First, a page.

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Anyone have a spouse with Primary?

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    Anyone have a spouse with Primary?

    Hey- is anyone out there like me?

    I am 50 and have a sweet hubby whose SPMS or PPMS is getting worse.

    I am scared and sad and need to talk. Can anyone out there relate?

    Thanks friends. Please send hugs.

    Hi Cecelia,

    I can't help you from a caregiver's perspective, since it's me with the MS, but there is a forum specifically for caregiver's, and I know you'll find lots of info and help from a caregiver's perspective on that board.

    If you go to the main list of MSWorld Forums, you'll find The Family Room forum, click on that and there is one specifically for caregiver's to support and encourage each other.

    You 're doing a good thing in seeking out others input who are in the same situation. I hope your husband appreciates
    your support.

    Sorry I couldn't offer more help.


      Thanks so much-I am pretty new, and get lost in here! It is a big place. Thanks for the pointers! Very kind of you. : )


        Whoops! Forgot to subscribe to the thread.... : )


          Spouse with PPMS

          Cecila, My hubby was diagnosed with PPMS in the spring of 2010. He is now 60 years old with fairly limited mobility. He is under the care of a major MS center and has a baclofen pump, takes ampyra, and is undergoing physical therapy. We are both retired and are making the best of life. We'll be going on a European cruise later this summer. He was a firefighter but placed on SSDI shortly after being diagnosed.

          Please remember that every case of PPMS is unique, and many patients progress very slowly. I would encourage your hubby to see an MS specialist if he is not already doing so. Most general neurologists are not terribly knowledgable about MS, much less PPMS. An increasing amount of clinical research for PPMS is being done with the new oral disease modifying medications and with central nervous system repair.

          I'm sending hugs and prayers your way!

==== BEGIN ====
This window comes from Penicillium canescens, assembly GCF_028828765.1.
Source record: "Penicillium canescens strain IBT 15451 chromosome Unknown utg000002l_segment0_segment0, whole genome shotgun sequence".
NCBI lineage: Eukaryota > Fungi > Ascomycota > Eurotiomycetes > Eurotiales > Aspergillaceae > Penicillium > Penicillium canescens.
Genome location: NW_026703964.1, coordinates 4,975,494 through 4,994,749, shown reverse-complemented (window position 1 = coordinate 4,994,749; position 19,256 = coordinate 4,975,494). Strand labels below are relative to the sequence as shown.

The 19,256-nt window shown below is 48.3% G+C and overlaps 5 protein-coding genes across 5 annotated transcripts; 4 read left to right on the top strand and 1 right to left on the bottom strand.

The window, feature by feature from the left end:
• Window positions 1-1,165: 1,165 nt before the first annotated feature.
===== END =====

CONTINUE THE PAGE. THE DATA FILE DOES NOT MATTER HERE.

My hushand, aged 64, has had ppms since about 2000 (with symptoms since 1995).

            Things weren't too bad for him until about 2005, when his walking ability really began to decline. He went from one cane to two, to a scooter and has been fulltime in a wheelchair since 2010. He still has fairly good control of his hands and arms, therefore can still transfer in and out of his wheelchair and toilet himself. Falls do happen though, and I use a portable bathlift to help raise him - he refuses a hoyer. We have aides that come in four times a week to help him bathe as we don't have a roll-in shower. Will most likely have to move from the house I love.

            I now notice his speech is changing and he is tired very easily, seems to be in another world at times -- not sure it it's depression or cognitive changes.

            I have to say this disease has ruined our lives and all our plans for the future, as well as taking an already troubled marriage and making it even more difficult. I don't feel I've had a husband for many years -- not so much because of the ms, but because the disease has created even more distance between us and exacerbated the problems we already had.

            I too and depressed and scared -- we don't have any kids and I feel totally alone with this. It tears me up to see my once active and very brilliant husband now a mere shadow of himself.

            I hate this disease and how it continues to take us both down piece by piece.

            I'm so sorry for this very depressing post, but sometimes people sugarcoat ms and it's not that way for many people dealing with progressive cases.

            My heart goes out to you and to all spouses and caregivers.


              Cecilia I replied on the other thread. I'm sorry my response is probably depressing but my marriage was not a good one when this all started and this colors my response somewhat.

              PPMS can progress very slowly - from start of sx to to wheelchair took 15 years for my husband and he worked as long as possible.

              Take advantage of his abilities now, before things change. Take trips, enjoy one another -- and also plan for future needs. Buy a one level house if possible and plan for things like roll-in shower, wider doors to accommodate wheelchair access etc. I wish my husband had wanted to confront these things and it's made life harder in some ways.

              Best of luck and prayers to you and your hubbie.


                I merged the two threads together so that you don't end up with answers everywhere. I hope you do not mind.
                MS World
                PPMS DX 2001

                "ADAPT AND OVERCOME" - MY COUSIN


                  My Husband also Has PPMS

                  It's dreadfully painful watching a very vibrant man who is in tip top shape be reduced to this aweful disease. We still hope that there will be some stem cell therapy that can reverse the tissue damage.

                  I am struggling with both guilt and wondering how to manage a situation where my spouse may become very reclusive due to the stigma associated with walking devices and a pure sense of loss of pride.

                  It is scary. Anyone have any advice. I don't want to lose what was and has been a great relationship.